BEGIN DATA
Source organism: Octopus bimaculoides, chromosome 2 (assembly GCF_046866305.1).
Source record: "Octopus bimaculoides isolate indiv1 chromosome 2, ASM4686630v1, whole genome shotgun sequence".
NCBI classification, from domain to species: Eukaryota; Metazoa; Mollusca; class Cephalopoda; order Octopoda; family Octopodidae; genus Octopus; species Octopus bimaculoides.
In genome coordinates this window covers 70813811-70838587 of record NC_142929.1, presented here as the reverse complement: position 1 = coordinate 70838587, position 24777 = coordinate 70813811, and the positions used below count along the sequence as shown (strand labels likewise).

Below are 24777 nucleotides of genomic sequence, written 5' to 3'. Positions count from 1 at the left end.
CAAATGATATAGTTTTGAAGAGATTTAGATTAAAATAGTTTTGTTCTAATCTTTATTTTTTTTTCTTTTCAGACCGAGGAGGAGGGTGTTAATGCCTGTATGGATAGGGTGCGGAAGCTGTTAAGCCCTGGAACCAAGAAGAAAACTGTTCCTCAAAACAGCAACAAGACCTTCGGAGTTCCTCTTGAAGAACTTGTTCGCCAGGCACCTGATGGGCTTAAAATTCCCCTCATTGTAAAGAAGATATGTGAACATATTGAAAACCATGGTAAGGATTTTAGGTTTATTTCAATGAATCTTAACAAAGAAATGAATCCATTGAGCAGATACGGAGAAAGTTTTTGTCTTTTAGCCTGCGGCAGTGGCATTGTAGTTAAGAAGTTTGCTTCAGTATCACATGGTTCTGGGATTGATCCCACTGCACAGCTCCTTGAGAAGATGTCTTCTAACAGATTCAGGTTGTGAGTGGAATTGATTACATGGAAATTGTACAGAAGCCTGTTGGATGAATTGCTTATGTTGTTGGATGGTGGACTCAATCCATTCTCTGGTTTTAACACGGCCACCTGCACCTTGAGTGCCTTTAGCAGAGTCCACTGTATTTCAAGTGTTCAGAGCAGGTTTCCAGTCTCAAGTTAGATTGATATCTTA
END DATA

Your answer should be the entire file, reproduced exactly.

Source organism: Octopus bimaculoides, chromosome 2 (assembly GCF_046866305.1).
Source record: "Octopus bimaculoides isolate indiv1 chromosome 2, ASM4686630v1, whole genome shotgun sequence".
NCBI classification, from domain to species: Eukaryota; Metazoa; Mollusca; class Cephalopoda; order Octopoda; family Octopodidae; genus Octopus; species Octopus bimaculoides.
In genome coordinates this window covers 70813811-70838587 of record NC_142929.1, presented here as the reverse complement: position 1 = coordinate 70838587, position 24777 = coordinate 70813811, and the positions used below count along the sequence as shown (strand labels likewise).

Below are 24777 nucleotides of genomic sequence, written 5' to 3'. Positions count from 1 at the left end.
CAAATGATATAGTTTTGAAGAGATTTAGATTAAAATAGTTTTGTTCTAATCTTTATTTTTTTTTCTTTTCAGACCGAGGAGGAGGGTGTTAATGCCTGTATGGATAGGGTGCGGAAGCTGTTAAGCCCTGGAACCAAGAAGAAAACTGTTCCTCAAAACAGCAACAAGACCTTCGGAGTTCCTCTTGAAGAACTTGTTCGCCAGGCACCTGATGGGCTTAAAATTCCCCTCATTGTAAAGAAGATATGTGAACATATTGAAAACCATGGTAAGGATTTTAGGTTTATTTCAATGAATCTTAACAAAGAAATGAATCCATTGAGCAGATACGGAGAAAGTTTTTGTCTTTTAGCCTGCGGCAGTGGCATTGTAGTTAAGAAGTTTGCTTCAGTATCACATGGTTCTGGGATTGATCCCACTGCACAGCTCCTTGAGAAGATGTCTTCTAACAGATTCAGGTTGTGAGTGGAATTGATTACATGGAAATTGTACAGAAGCCTGTTGGATGAATTGCTTATGTTGTTGGATGGTGGACTCAATCCATTCTCTGGTTTTAACACGGCCACCTGCACCTTGAGTGCCTTTAGCAGAGTCCACTGTATTTCAAGTGTTCAGAGCAGGTTTCCAGTCTCAAGTTAGATTGATATCTTA